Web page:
More Math! Resources: All Ages
For those of you who can't wait until the next National Math Festival, we invite you to explore the wonder and beauty of math with these puzzles, games, books, videos, and other mathy treats.
Resources are categorized by age level (All Ages, Kids and Families, Teens and Adults) as well as a selection of Featured Videos. New resources are added each month!
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Learn & Explore
Teacher Andrew Statel has created these visual exercises to help his students build their number sense. Give them a try and maybe you’ll be a ringer the next time someone asks you to “guess the number of jellybeans in the jar”!
Find Your Pi Day
To celebrate Pi Day, Wolfram Alpha created this generator – enter your birth date, or any number sequence, and the system will find the same consecutive sequence within pi!
How to Solve a Rubik’s Cube
This Think Maths guide to solving a Rubik’s Cube will take you through a simple method for solving a scrambled cube. Watching the videos will help you to learn a layer-by-layer solve, and the same solving method is outlined on the worksheets included, with appropriate diagrams. The method can be learned individually, or by whole class groups with teacher support.
The Mathematics of Juggling
Juggling has advanced enormously in recent decades, thanks in part to the mathematical study of possible patterns. The late computer scientist Claude Shannon was also an avid unicyclist, juggler and tinkerer. In the early 1980s, Shannon published the first formal mathematical theorem of juggling, and mathematicians have been fascinated ever since. You can find a great video about the math of juggling by National Math Festival presenter George Hart as well!
NEW! Personal Polynomial
The Global Math Project invites you to get your very own Personal Polynomial, the math formula that spells your name! Whether your name is three letters or 30, this magic machine can always find the equation that adds up to… you! As a special treat, your polynomial can be saved as an image to share with friends, family, and classmates. How does it work? Watch the videos to learn the secrets behind this equation.
When you take a digital photo, your camera measures the amount of red, green and blue light hitting each pixel, ranks them on a scale from 0 to 255 and then records those values as a spreadsheet. 2017 Festival presenter Matt Parker found a way to actually open digital photos as spreadsheets in Microsoft Excel or similar programs. Upload a photo and instantly download it as a real spreadsheet, and learn from Matt’s experiments!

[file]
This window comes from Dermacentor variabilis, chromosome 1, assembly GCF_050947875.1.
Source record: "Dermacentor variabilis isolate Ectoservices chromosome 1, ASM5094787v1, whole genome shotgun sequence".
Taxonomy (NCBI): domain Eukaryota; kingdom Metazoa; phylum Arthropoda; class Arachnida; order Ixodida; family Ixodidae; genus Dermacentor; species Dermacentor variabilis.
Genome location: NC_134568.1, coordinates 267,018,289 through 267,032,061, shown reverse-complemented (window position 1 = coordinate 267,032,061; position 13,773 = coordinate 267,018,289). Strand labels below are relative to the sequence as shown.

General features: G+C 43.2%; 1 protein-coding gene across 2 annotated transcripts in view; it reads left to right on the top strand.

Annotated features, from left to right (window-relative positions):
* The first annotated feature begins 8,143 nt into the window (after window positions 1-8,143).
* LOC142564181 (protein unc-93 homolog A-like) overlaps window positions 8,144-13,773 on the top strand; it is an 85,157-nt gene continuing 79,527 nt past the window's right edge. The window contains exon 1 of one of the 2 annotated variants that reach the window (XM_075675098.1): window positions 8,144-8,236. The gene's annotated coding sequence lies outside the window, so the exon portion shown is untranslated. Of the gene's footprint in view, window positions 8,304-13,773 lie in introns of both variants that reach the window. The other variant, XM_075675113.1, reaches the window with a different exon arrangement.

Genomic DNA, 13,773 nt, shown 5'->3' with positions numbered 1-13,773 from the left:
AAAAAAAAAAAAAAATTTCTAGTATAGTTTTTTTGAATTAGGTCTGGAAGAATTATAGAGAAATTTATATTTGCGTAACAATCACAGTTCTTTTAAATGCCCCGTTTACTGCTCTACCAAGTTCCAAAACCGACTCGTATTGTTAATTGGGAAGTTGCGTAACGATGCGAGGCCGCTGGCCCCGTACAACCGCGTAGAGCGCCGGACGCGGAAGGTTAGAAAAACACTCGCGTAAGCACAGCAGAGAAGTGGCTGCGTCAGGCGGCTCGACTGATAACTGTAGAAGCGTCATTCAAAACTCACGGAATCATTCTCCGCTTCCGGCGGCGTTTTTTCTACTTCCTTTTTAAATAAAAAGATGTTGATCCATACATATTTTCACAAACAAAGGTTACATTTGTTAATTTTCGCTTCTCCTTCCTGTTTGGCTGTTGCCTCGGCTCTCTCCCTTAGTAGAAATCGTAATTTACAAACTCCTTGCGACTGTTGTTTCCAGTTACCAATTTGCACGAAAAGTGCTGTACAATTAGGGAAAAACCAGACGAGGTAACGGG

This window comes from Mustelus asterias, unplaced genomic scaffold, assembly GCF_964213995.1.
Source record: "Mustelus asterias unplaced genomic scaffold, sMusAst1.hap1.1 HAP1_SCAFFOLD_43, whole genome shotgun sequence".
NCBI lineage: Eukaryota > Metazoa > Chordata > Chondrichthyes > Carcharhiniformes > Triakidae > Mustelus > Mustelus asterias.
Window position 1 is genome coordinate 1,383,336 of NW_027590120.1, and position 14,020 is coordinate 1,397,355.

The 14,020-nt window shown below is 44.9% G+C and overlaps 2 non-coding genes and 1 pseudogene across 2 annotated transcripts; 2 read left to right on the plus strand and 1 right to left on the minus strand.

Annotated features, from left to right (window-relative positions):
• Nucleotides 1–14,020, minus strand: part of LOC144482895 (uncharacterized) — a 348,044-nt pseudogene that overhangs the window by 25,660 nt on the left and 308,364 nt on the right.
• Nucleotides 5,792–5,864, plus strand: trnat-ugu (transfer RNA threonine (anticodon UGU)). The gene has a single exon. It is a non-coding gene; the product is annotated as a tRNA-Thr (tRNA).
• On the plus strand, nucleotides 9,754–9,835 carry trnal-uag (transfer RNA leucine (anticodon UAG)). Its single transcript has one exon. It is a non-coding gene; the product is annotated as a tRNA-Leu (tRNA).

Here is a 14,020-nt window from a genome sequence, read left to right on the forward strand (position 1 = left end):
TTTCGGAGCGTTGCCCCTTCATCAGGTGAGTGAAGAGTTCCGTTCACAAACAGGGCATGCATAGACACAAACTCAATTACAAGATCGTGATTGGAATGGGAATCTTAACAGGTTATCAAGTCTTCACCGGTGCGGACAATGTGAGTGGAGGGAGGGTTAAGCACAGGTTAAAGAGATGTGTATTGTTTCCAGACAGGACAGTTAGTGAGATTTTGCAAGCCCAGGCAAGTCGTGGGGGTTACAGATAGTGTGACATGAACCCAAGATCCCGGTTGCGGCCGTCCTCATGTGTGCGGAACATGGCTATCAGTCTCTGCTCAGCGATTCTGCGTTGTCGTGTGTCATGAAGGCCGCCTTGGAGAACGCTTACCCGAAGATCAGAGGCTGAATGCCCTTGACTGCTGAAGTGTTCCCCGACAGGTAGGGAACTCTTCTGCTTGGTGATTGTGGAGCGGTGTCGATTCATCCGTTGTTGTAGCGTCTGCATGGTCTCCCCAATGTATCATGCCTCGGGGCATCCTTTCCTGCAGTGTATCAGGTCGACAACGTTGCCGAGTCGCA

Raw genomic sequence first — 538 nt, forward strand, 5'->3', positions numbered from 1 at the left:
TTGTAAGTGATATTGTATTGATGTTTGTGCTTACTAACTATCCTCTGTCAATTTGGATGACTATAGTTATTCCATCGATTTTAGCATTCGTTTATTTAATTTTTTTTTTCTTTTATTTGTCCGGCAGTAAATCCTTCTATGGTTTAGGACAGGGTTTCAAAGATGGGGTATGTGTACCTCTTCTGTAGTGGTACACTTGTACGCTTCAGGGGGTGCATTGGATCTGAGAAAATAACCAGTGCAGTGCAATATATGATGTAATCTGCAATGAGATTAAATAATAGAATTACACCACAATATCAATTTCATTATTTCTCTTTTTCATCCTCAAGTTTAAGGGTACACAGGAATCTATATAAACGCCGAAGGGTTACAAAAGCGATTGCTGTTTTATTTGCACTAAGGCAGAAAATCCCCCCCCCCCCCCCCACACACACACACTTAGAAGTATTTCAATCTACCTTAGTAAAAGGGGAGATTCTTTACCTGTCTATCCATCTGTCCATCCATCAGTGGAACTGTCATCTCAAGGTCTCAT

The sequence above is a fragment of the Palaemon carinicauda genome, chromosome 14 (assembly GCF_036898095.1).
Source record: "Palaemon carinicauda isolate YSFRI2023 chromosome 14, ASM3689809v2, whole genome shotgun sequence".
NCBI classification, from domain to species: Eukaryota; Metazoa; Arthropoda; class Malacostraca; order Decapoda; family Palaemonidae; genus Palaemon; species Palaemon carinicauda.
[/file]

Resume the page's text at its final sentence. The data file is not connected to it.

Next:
The Scale of the Universe
Zoom from the edge of the universe to the quantum foam of spacetime and learn the scale of things along the way!
Tessellations are symmetrical designs which can fit together in repetitive patterns like simple jigsaw puzzles. These fill a surface, usually a 2D plane, without gaps or overlaps. Brick walls, tiled floors, and the honeycomb in bee hives are all tessellations. You can learn about and see tessellations made by pros and amateurs, both adults and kids, or submit your own designs.
Mathematics is a creative subject, involving spotting patterns, making connections, finding new ways of looking at things and using what you already know in new contexts. Wild Maths has games, investigations, stories and spaces to explore, where there are discoveries to be made. Some have starting points, some a big question and others offer you a free space to investigate and develop as a mathematician.
Puzzles & Games
52 Master Pieces
An armchair treasure hunt puzzle contest overflowing with classic and original brainteasers, games, ciphers, puzzles, wordplay, and more. Free for everyone to enjoy!
Dots & Boxes
Two players take turns drawing lines to connect dots, and whoever closes a square gets to put their initial inside, and the player with the most claimed squares wins! Sounds easy? This classic pen and paper game, beloved by children, gets new strategic insights in this video featuring Dr. Elwyn Berlekamp, a mathematician and expert in combinatorial games like chess and Go.
These puzzles are made of squares, triangles, and circles suspended by bars and wires from a center fulcrum. We can tell that the shapes don’t weigh the same when both sides don’t balance – but can you order them from heaviest to lightest just by looking at each puzzle? Use the pictures as your clues and try these fun brainteasers!
- More Imbalance Problems
These puzzles can be printed or drawn on paper for offline fun.
- Solve Me! Mobiles
More imbalance problems to solve online – or try your hand at building your own!
Large Birds, Hungry Tigers, and Other Logic Puzzles
Raymond M. Smullyan, a mathematician, often met people who said they hated math, and yet they loved his logic puzzles. Can you solve this sampling?
Match the Women Mathematicians
The Association for Women in Mathematics (AWM) created this game – can you match these women with their scientific accomplishments? (You can also find biographies of women mathematicians to learn more via Agnes Scott College!)